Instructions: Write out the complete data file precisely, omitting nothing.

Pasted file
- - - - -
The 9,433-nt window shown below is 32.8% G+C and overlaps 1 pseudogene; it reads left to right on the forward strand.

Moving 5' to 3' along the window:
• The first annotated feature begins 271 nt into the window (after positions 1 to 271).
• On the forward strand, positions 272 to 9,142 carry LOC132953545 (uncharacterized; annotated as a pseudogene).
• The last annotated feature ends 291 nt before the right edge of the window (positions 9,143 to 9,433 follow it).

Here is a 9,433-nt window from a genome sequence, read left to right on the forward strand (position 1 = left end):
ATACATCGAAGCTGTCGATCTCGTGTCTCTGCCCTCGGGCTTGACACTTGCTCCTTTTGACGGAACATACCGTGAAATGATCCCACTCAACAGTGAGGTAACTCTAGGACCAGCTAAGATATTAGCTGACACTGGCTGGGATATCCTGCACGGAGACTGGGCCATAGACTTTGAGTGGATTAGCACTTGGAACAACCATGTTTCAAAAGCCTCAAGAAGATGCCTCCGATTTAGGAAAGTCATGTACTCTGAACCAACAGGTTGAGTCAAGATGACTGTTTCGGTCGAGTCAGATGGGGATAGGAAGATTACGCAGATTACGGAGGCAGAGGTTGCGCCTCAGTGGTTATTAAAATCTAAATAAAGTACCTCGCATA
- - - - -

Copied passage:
The 9,433-nt window shown below is 32.8% G+C and overlaps 1 pseudogene; it reads left to right on the forward strand.

Moving 5' to 3' along the window:
• The first annotated feature begins 271 nt into the window (after positions 1 to 271).
• On the forward strand, positions 272 to 9,142 carry LOC132953545 (uncharacterized; annotated as a pseudogene).
• The last annotated feature ends 291 nt before the right edge of the window (positions 9,143 to 9,433 follow it).

Here is a 9,433-nt window from a genome sequence, read left to right on the forward strand (position 1 = left end):
ATACATCGAAGCTGTCGATCTCGTGTCTCTGCCCTCGGGCTTGACACTTGCTCCTTTTGACGGAACATACCGTGAAATGATCCCACTCAACAGTGAGGTAACTCTAGGACCAGCTAAGATATTAGCTGACACTGGCTGGGATATCCTGCACGGAGACTGGGCCATAGACTTTGAGTGGATTAGCACTTGGAACAACCATGTTTCAAAAGCCTCAAGAAGATGCCTCCGATTTAGGAAAGTCATGTACTCTGAACCAACAGGTTGAGTCAAGATGACTGTTTCGGTCGAGTCAGATGGGGATAGGAAGATTACGCAGATTACGGAGGCAGAGGTTGCGCCTCAGTGGTTATTAAAATCTAAATAAAGTACCTCGCATA